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    Wind in the Willows (Hardback) By (author) Kenneth Grahame, Illustrated by Robert Ingpen

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    DescriptionFirst published in 1908, Kenneth Grahame's story of the riverbank adventures of Mole, Ratty, Badger and the exasperating Mr. Toad has become a true classic of English literature, loved by children and adults alike.


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  • Full bibliographic data for Wind in the Willows

    Title
    Wind in the Willows
    Authors and contributors
    By (author) Kenneth Grahame, Illustrated by Robert Ingpen
    Physical properties
    Format: Hardback
    Number of pages: 192
    Width: 202 mm
    Height: 240 mm
    Thickness: 34 mm
    Weight: 1,139 g
    Language
    English
    ISBN
    ISBN 13: 9781840113525
    ISBN 10: 1840113529
    Classifications

    Nielsen BookScan Product Class 3: Y2.1
    BIC E4L: F5+
    BIC reading level and special interest qualifier V2: 5AF
    BIC subject category V2: YFA
    BIC children’s book marketing category: D3N79
    BIC E4L: CLA
    Warengruppen-Systematik des deutschen Buchhandels: 12500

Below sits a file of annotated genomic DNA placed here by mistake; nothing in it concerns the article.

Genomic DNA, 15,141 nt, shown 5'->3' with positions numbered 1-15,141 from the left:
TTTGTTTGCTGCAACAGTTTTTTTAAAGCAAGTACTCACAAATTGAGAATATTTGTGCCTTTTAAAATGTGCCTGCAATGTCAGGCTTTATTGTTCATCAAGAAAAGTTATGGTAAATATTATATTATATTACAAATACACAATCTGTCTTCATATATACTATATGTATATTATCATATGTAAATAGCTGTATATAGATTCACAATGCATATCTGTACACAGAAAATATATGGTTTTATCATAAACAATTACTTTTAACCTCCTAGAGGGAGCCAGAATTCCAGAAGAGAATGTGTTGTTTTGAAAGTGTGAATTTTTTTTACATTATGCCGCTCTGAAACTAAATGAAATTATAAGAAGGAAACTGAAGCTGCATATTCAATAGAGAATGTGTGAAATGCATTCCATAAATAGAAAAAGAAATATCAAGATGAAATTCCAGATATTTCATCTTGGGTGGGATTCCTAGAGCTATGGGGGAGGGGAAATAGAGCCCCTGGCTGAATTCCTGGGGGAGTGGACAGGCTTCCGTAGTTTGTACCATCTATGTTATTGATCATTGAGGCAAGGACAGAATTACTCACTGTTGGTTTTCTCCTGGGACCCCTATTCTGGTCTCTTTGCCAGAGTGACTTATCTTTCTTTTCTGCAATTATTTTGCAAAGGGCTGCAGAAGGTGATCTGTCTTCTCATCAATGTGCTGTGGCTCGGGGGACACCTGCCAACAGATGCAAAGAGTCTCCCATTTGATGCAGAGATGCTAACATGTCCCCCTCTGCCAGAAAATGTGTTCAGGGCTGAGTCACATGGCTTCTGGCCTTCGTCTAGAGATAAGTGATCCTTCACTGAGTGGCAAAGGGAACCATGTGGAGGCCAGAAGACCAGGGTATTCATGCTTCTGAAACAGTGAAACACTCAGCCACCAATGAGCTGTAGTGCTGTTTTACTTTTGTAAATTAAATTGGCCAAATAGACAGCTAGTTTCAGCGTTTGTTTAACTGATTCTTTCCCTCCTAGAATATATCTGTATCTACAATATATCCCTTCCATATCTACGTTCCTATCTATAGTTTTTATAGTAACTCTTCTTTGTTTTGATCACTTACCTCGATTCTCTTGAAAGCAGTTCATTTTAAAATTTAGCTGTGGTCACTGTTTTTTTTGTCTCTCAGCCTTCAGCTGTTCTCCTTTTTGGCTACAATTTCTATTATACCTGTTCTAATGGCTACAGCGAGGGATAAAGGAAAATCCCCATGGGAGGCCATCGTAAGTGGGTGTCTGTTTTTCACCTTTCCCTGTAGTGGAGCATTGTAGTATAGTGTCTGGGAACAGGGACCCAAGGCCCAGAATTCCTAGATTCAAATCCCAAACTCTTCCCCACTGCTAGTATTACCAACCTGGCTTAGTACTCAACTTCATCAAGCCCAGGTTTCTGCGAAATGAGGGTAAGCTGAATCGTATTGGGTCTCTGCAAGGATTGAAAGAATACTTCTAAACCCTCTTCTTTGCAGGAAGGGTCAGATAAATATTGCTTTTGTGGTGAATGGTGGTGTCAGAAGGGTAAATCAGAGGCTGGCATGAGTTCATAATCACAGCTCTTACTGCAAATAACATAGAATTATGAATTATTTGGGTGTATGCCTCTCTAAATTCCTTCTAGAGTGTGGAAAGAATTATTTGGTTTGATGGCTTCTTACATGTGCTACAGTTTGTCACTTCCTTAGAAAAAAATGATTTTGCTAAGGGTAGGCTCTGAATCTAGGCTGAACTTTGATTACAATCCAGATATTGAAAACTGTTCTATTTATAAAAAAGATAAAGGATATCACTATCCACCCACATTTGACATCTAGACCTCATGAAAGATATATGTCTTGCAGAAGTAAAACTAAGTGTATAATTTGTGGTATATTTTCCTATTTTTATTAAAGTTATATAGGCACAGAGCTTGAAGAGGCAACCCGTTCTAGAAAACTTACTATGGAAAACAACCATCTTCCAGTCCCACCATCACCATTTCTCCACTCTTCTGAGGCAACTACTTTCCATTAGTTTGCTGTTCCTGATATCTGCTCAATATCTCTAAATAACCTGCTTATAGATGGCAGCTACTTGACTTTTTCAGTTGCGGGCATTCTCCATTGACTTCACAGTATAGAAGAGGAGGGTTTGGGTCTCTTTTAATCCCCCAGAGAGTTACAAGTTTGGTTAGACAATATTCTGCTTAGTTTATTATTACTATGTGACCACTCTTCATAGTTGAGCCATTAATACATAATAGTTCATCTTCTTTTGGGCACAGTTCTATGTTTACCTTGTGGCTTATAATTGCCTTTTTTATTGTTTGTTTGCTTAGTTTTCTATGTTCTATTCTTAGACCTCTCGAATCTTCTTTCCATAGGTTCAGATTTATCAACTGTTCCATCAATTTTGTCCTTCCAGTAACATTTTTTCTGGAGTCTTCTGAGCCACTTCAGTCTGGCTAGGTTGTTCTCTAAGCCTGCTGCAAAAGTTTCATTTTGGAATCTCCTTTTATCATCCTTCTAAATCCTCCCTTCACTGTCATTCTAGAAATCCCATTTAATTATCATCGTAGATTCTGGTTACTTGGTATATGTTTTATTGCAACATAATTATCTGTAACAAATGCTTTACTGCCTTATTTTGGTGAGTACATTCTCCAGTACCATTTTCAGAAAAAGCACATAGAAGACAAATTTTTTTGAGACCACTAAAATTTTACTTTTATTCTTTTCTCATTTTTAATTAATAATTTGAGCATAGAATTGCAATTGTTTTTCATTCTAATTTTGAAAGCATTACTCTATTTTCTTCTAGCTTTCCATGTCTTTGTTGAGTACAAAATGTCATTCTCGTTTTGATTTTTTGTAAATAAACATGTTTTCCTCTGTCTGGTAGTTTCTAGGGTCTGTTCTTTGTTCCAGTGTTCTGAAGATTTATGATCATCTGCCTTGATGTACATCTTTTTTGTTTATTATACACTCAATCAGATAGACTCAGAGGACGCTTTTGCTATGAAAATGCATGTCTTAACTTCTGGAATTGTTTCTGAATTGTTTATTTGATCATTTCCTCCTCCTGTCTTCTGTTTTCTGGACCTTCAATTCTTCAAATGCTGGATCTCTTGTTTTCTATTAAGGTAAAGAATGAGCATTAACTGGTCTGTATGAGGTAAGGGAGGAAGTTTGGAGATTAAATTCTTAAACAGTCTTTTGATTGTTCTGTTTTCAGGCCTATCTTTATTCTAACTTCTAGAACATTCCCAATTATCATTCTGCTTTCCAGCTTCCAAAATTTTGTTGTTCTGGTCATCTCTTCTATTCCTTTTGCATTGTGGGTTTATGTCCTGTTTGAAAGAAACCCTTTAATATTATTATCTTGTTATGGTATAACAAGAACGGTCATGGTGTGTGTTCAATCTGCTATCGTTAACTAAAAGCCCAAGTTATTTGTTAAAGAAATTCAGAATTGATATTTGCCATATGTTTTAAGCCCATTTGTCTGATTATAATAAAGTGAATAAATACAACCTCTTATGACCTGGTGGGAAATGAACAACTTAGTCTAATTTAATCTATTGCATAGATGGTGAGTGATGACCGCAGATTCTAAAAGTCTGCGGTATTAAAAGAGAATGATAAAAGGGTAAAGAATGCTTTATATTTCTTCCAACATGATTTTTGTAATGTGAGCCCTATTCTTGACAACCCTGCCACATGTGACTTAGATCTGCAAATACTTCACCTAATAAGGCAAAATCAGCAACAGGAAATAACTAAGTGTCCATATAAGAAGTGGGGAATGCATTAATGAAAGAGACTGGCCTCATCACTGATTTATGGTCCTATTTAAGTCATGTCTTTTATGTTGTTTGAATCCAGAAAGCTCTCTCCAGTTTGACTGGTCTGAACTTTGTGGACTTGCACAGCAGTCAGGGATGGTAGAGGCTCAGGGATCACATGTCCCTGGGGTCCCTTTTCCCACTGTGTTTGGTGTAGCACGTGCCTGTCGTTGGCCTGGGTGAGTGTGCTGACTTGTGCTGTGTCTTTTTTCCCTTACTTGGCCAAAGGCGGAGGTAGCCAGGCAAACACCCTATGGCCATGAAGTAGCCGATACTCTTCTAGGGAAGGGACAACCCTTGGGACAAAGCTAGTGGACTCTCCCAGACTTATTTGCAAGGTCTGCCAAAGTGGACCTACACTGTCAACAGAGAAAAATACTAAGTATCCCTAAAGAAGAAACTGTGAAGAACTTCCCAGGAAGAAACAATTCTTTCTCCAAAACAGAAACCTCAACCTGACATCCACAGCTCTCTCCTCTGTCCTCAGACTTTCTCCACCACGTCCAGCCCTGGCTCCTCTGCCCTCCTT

Libri: ENGM3000, ENGL2030, KIND1415, ENGL3095
    DC22: 823.8
    Libri: KIND1434
    BISAC V2.8: JUV007000
    BIC subject category V2: 5AF
    Thema V1.0: YFA
    Illustrations note
    full colour illustrations throughout
    Publisher
    Templar Publishing
    Imprint name
    Templar Publishing
    Publication date
    01 September 2007
    Publication City/Country
    Surrey
    Review text
    Does The Wind in the Willows need an annotated edition? Suggesting that Grahame's prose, "encrusted with the patina of age and affect," has become an obstacle to full appreciation of the work, Lerer offers the text with running disquisitions in the margins on now-archaic words and phrases, Edwardian social mores and a rich array of literary references from Aesop to Gilbert and Sullivan. Occasionally he goes over the top - making, for instance, frequent references alongside Toad's supposed mental breakdown to passages from Kraft-Ebing's writings on clinical insanity - and, as in his controversial Children's Literature, a Reader's History from Aesop to Harry Potter (2008), displays a narcissistic streak: "This new edition brings The Wind in the Willows...into the ambit of contemporary scholarship and criticism on children's literature..." Still, the commentary will make enlightening reading for parents or other adults who think that there's nothing in the story for them - and a closing essay on (among other topics) the links between Ernest Shepard's art for this and for Winnie the Pooh makes an intriguing lagniappe. (selective resource list) (Literary analysis. Adult/professional) (Kirkus Reviews)